Global aviation suffered 114 crashes in 2019

•Six of the crashes recorded 239 fatalities •African Indian Ocean (AFI) Region with Nigeria recorded accident rate of 2.8 Accidents per million departures

A review of the International Civil Aviation Organisation (ICAO) Safety Report of 2020 has indicated that in 2019, globally, there were a total of One Hundred and Fourteen (114) aviation accidents, six (6) of which were fatal with two hundred and thirty-nine (239) fatalities.

This 2019 global accident rate of 2.9 accidents per million departures is said to be the highest in the previous five years and represents an increase of 12 per cent from the year 2018 figure.

The director-general of the Nigerian Civil Aviation Authority (NCAA), Captain Nuhu Musa, declared this at a conference on ‘Prevention of human factors in air accident occurrences’ organized by the Accident Investigation Bureau (AIB) in partnership with aviation journalists in Lagos, Friday.

According to the NCAA DG, the same report showed that the African Indian Ocean (AFI) Region, to which Nigeria belongs recorded an accident rate of 2.8 accidents per million departures, though with one of the least estimated departures of one million four hundred and forty thousand, seven hundred and one departures (1,440, 701), representing only 3.8 per cent share of total global traffic. This is one of the highest accidents rates per region globally.

“It is common knowledge, widely propagated within the industry that at least 70 per cent of aviation accidents are contributed to Human Factors. However, a review of the Commercial Aviation Safety Team (CAST)/ICAO Common Taxonomy Team (CICTT) taxonomy for occurrence categories has shown that there is no category of these occurrences ascribed to “Human Factors”. While stating that an in-depth review of the established different CICTT categories will show that humans are somehow practically involved in or interface with all the occurrence categories, Captain Nuhu added: “This is the reason why the Safety Management Systems (SMS) classifies the above statement as a misconception as humans (especially frontline personnel) interface in almost, if not all probable causes of aviation accidents at the different stages of either design, production/manufacture, organizational, operational and maintenance processes and procedures.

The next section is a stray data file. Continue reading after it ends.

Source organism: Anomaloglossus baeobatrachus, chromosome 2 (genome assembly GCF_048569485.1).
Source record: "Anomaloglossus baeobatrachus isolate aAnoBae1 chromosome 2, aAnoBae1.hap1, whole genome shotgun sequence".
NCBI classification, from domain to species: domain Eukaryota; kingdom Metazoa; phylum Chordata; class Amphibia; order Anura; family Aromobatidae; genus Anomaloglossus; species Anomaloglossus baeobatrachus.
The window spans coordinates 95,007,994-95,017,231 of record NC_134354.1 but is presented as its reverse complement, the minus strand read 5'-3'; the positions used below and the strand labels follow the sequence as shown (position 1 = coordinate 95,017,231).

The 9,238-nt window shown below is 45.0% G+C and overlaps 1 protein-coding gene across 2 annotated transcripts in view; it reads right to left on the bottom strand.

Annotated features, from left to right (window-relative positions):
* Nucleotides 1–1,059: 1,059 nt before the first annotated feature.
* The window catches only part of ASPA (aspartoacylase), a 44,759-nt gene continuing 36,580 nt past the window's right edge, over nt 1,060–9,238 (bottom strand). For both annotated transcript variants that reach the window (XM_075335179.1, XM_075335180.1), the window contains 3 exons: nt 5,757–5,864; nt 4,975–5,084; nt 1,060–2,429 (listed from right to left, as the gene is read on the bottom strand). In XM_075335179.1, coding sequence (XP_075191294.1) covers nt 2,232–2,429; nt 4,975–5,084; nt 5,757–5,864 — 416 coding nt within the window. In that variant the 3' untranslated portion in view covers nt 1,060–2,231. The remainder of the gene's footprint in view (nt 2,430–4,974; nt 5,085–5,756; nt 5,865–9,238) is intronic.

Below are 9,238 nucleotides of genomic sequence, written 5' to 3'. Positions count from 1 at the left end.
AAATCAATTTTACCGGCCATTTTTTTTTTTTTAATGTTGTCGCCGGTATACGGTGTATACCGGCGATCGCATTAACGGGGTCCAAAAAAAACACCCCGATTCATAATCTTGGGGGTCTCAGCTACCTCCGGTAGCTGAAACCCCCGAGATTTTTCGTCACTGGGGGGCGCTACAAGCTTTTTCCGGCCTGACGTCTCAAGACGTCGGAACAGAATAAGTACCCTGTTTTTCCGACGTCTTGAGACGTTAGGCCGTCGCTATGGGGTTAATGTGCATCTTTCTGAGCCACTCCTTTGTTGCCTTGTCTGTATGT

“Human Factors can fundamentally and best be described as “Matching the Man (Person) to the Job and Matching the Job to the Man under the prescribed conditions”. This implies compatibility of the person to the job i.e. preparing, adapting, enabling, equipping and conforming the person to perform the assigned task to achieve the design and expected objectives. Any mismatch will contribute to human error and is a precursor to an accident.

“One of the best ways to explain the “Human Factors” contributory role in aviation accidents is a review of the “SHELL” Model made popular by Hawkins in 1987, which is a conceptual tool used to analyze the interaction of multiple system components including interactions with other Liveware (L). In the SHELL Model, the other components are classified as Software (S): Current, effective and applicable laws, rules, regulations, orders, policies, instructions, directives, Standard Operating Procedures etc. and the norms and best practices that establish and ensures the implementation of the functions, responsibilities and accountabilities of an organization.

Other ways to explain the human factors contributory role in aviation accidents according to the NCAA DG fall under Hardware (H): Most commonly referred to as the human-machine systems interface. And may include the operating equipment (aircraft, simulator), displays matching the sensory and information processing characteristics of the operator and controls with proper movement etc; and Environment (E): Which refers to those interactions which may or may not be out of the direct control of humans, namely the physical e.g. temperature, weather, etc., physiological and psychological environments but within which aircraft operations must continue to take place.

“Amongst these different components of the SHELL Model, the Liveware is the critical focus and represents the human component of the aviation ecosystem. These are the frontline personnel (flight crews, engineers and maintenance personnel, DATCOs) and the management and administration staff, who have usually removed far away from the frontline, but whose decisions impact massively on the outcomes of the operations.

Human Factors in aviation occurrences is therefore most times seen as the negative consequence of the liveware dimension in this interactive ecosystem.”

He, therefore, called on participants at the Conference to critically review the relationship between the liveware components and the other components of the aviation ecosystems and devise means towards achieving an effective and seamless safe aircraft operation and thereto preventing accidents due to human errors.

According to him, at areas to be exploited have wide latitude and may include: “Individual and organizational compliance with the statutory and regulatory requirements and conformance to approved policies and procedures, which must be implementable; design and production of the operating equipment to achieve its intended design objectives with optimal reliability and their adaptability for compatibility and fitness to the operator; implementation of Safety Management Systems (SMS) for identification of operational hazards, associated safety risks and implementation of appropriate risk management strategies to mitigate safety risks to acceptable and tolerable levels; and where the necessary application of appropriate enforcement actions where motivational intent to violate statutory and regulatory requirements are established to serve as deterrent amongst others.”


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